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Native Cooking: Mixing Up Something New With Cranberries

Few of us can resist mixing things up a bit to make them our own, like these cranberry recipes.
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Of course there is nothing new under the sun, but a new combination of the old can be incredible. Few of us can resist mixing things up a bit to make them our own, or at the very least different from what has come before. As we do this, new combinations of old standards are expanded or renewed.

One of these things is a fruit, cranberries. If you think they are just a condiment used once a year, they are so much more. There are drinks, breads, fritters, scones, jelly, muffins, desserts, sauces and my favorite, chutney.

This small, perky, tart red berry has a rich history, especially on Cape Cod, Nantucket and Martha’s Vineyard where the Wampanoag Nation has nurtured them for eons. Now, they are a major industry, along with two other Native fruits grown commercially in North America. I should really say four Native fruits as I am including avocado as a fruit, the other two are blueberries and strawberries.

I know I have written about cranberries before at length, yet they are so versatile that they deserve some more attention. Try some right out of the bag into corn breads, apple pie or cake batters—or try one of these recipes.

Cranberry “Sassamanesh” Chutney

3 cups cranberries

12 apples, firm, cored

2 sweet onions, sliced

1 cup golden raisins

2 tablespoons ground ginger

¾ cup mint leaves, finely chopped

2 ounces chili peppers

4 cups apple cider vinegar

2 tablespoons salt

1 pound dark brown sugar

2 tablespoons flour dissolved in ¼ cup water

Combine all ingredients except the cranberries and flour mixture into a heavy stainless steel pot. Cook apples, onions, raisins, ginger, mint, chili pepper, vinegar, salt and brown sugar over very low heat for about half and hour. Now, add the cranberries and flour/water mixture and simmer 5 to 10 minutes to allow berries to pop and chutney to thicken. This will yield about 4 pints. Flavors will need at least overnight to blend and thicken further.

*If you pack this into sterilized jelly jars, they make a great gift, too.

Sassamanesh Scones

1 cup flour

½ cup quick cooking rolled oats

3 tablespoons sugar (brown preferred) or equivalent substitute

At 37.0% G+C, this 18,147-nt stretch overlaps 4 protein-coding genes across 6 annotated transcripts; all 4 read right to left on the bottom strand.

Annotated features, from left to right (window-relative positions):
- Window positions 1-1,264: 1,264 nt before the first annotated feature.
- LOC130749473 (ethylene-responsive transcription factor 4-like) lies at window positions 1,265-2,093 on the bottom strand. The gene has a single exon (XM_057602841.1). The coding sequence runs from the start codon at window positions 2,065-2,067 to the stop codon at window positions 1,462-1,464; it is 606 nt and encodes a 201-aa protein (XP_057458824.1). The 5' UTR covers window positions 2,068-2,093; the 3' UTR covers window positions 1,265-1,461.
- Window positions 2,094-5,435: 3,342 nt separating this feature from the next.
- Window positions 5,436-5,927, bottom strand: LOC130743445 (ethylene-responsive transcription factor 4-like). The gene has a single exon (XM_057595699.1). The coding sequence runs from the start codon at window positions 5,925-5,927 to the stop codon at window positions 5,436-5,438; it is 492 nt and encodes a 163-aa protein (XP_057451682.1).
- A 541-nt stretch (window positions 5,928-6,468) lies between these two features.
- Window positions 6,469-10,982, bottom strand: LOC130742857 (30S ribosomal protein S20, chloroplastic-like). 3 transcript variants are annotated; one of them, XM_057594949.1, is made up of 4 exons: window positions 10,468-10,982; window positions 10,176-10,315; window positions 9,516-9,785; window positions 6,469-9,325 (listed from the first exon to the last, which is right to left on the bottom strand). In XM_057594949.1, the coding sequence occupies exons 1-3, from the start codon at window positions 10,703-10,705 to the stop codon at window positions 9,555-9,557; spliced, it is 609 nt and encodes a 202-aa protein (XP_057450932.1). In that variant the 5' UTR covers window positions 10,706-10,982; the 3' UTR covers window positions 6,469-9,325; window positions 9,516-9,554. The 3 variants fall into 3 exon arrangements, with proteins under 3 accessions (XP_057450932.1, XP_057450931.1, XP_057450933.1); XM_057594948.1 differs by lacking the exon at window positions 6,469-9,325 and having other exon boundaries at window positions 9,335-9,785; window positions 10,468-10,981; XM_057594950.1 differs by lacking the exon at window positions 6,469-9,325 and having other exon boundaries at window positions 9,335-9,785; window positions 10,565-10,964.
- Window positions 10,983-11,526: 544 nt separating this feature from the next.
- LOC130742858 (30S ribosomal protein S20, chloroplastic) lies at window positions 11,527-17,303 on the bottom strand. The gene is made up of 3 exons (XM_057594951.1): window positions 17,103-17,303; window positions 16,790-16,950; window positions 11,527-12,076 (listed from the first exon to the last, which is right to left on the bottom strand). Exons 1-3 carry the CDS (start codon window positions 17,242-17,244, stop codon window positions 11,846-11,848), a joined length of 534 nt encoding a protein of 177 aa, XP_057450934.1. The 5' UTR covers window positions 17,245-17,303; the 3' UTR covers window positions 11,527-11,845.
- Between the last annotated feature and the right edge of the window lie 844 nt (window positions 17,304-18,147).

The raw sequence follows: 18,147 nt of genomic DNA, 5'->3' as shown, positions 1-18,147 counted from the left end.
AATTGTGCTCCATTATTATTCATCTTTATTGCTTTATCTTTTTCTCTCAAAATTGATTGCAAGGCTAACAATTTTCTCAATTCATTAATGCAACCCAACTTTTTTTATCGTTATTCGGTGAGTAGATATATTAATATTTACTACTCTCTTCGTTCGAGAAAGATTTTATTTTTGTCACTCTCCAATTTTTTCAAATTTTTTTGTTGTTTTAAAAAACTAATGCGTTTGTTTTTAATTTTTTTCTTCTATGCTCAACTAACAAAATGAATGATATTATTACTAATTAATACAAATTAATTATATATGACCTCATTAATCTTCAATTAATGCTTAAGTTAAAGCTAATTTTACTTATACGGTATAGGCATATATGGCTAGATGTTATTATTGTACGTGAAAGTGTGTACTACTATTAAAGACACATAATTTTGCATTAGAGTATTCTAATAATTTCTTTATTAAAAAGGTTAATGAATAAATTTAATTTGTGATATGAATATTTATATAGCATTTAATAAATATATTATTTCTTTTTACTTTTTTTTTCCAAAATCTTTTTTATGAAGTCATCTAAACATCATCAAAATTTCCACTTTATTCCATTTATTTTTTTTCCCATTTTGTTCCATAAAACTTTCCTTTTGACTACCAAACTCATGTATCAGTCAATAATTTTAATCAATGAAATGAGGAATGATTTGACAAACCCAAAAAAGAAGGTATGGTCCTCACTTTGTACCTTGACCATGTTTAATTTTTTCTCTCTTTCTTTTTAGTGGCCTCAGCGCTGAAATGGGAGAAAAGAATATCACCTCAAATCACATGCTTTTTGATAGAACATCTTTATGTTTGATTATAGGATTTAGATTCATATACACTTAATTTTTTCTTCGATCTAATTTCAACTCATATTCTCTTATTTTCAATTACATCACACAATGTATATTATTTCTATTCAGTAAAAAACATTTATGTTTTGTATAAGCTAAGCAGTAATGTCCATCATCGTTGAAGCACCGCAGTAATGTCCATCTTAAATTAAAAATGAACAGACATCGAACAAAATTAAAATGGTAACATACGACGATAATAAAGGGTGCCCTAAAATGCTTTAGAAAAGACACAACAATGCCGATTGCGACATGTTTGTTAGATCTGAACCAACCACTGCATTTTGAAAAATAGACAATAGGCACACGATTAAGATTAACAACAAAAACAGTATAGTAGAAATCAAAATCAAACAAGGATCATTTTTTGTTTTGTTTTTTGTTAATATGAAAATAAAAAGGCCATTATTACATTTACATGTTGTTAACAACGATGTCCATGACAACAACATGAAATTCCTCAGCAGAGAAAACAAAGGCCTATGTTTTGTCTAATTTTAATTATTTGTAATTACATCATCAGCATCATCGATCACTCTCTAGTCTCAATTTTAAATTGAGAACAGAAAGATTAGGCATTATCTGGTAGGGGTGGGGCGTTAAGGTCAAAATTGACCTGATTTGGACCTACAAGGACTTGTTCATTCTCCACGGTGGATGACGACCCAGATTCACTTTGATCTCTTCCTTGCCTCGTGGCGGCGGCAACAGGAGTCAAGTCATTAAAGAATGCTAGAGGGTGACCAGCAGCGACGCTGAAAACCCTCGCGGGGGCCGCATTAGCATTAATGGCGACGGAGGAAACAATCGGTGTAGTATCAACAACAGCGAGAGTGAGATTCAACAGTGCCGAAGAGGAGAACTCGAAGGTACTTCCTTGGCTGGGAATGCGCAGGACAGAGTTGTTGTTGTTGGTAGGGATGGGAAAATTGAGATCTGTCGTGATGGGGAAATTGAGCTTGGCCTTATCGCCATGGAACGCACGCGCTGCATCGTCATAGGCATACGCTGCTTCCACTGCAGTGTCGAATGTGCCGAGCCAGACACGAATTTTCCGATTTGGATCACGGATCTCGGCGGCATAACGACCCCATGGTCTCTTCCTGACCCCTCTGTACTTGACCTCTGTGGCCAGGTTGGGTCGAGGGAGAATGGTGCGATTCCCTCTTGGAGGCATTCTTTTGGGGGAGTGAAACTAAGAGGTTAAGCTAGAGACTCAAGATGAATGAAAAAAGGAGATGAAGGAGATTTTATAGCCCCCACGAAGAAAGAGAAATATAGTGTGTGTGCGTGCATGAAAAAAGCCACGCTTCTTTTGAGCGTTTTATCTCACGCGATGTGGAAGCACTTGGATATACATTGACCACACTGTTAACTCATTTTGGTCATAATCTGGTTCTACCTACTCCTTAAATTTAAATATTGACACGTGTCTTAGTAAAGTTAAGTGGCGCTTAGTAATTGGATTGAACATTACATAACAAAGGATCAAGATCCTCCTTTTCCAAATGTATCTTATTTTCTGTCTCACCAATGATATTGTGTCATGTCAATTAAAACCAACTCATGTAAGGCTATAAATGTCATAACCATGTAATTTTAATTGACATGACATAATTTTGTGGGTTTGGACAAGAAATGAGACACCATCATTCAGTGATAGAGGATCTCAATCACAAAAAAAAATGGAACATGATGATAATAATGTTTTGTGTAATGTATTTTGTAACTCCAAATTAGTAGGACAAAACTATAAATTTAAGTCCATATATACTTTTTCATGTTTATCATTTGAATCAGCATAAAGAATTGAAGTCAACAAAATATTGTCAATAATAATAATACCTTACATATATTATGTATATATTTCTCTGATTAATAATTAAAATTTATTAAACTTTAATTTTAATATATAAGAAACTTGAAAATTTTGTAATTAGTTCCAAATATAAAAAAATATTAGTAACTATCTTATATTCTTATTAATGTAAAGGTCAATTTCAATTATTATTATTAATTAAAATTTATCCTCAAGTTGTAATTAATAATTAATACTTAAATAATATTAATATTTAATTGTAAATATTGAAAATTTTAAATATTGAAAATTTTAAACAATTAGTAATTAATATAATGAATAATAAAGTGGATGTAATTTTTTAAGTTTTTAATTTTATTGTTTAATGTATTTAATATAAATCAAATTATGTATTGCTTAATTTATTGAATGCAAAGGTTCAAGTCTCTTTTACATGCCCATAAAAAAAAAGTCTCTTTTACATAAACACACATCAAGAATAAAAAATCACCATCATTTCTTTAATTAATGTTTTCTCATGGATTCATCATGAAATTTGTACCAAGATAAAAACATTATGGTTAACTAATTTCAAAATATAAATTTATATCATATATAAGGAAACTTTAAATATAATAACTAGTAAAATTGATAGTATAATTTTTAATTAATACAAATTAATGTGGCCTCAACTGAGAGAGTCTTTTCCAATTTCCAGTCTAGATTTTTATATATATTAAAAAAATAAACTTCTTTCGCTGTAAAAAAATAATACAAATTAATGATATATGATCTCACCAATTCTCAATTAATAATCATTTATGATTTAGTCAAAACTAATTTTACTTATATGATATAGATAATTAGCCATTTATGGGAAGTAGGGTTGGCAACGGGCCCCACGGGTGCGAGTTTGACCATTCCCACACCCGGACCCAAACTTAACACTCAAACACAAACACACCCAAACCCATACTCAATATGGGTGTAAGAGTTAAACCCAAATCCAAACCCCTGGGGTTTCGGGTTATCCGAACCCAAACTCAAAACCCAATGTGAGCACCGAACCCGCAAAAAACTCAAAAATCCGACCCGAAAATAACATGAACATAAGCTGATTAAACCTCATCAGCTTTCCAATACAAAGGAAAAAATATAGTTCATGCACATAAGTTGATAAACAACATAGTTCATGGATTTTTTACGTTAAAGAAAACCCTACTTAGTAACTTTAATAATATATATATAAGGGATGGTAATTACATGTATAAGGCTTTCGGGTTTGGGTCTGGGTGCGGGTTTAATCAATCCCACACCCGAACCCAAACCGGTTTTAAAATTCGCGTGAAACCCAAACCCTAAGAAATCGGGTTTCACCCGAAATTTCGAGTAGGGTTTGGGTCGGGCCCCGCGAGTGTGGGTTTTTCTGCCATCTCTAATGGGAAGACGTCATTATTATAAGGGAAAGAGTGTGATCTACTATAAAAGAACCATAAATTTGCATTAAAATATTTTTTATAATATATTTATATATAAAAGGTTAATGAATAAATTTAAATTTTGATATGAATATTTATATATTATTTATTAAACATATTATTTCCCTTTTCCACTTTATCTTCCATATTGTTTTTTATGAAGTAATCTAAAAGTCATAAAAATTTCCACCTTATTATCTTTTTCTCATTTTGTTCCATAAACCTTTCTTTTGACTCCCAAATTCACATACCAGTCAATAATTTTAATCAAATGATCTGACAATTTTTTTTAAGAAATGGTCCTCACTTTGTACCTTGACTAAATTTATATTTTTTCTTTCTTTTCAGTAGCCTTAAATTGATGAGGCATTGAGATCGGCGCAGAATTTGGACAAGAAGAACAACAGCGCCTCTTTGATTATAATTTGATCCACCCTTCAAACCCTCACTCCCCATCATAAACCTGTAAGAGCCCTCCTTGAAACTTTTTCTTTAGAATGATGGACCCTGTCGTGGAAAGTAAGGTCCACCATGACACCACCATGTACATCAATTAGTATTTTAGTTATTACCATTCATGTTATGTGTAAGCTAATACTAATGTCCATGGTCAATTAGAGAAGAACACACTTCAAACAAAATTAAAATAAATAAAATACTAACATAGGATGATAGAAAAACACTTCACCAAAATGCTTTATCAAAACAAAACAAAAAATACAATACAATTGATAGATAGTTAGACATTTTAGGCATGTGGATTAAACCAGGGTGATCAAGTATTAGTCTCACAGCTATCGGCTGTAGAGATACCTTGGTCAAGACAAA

2 teaspoons baking powder

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½ teaspoon salt

4 tablespoons chilled sweet butter, cut in pieces

½ dried cranberries (or more)

1 egg

¼ cup milk, more if needed

Preheat oven to 375 degrees.

Using a food processor, mix the oats, flour, sugar, baking powder and salt. Pulse to blend. Put the butter on top and pulse again a few times. Add cranberries and pulse once to mix them in.

Beat the egg with the milk in a small glass bowl and pour into the processor’s feeding tube until dough sticks together, add more milk if dough is too dry.

Put dough on an ungreased cookie sheet and flatten down to a large circle. Cut into 12 pieces, leaving about an inch between them. Sprinkle with a little more sugar if desired. Bake about 20 minutes. Serve warm.

Cranberry Heaven

2 cups fresh whole cranberries

1 cup cranberry juice cocktail

4 eggs

1 cup sugar (or substitute)

¼ cup flour

1 cup milk

½ cup heavy cream

½ teaspoon vanilla

Pinch of cinnamon

Preheat oven to 400 degrees.

Grease a 9-inch pie pan. Cook the cranberries in a large non-reactive saucepan for 5 minutes over medium heat. Remove cranberries and set them aside. Boil down liquid leaving ¼ cup remaining.

Use a blender or food processor to combine the eggs, sugar, flour, milk, cream and vanilla. Add the cranberry liquid to form a custard. Spread the slightly cooled cranberries on the bottom of the greased pie pan. Pour custard mixture over the berries and sprinkle with cinnamon. Bake in the center of oven until golden and puffed, about 40 to 45 minutes. Let cool, serve warm or at room temperature.

Dale Carson, Abenaki, is the author of three books: “New Native American Cooking,” “Native New England Cooking” and “A Dreamcatcher Book.” She has written about and demonstrated Native cooking techniques for more than 30 years. Dale has four grown children and lives with her husband in Madison, Connecticut.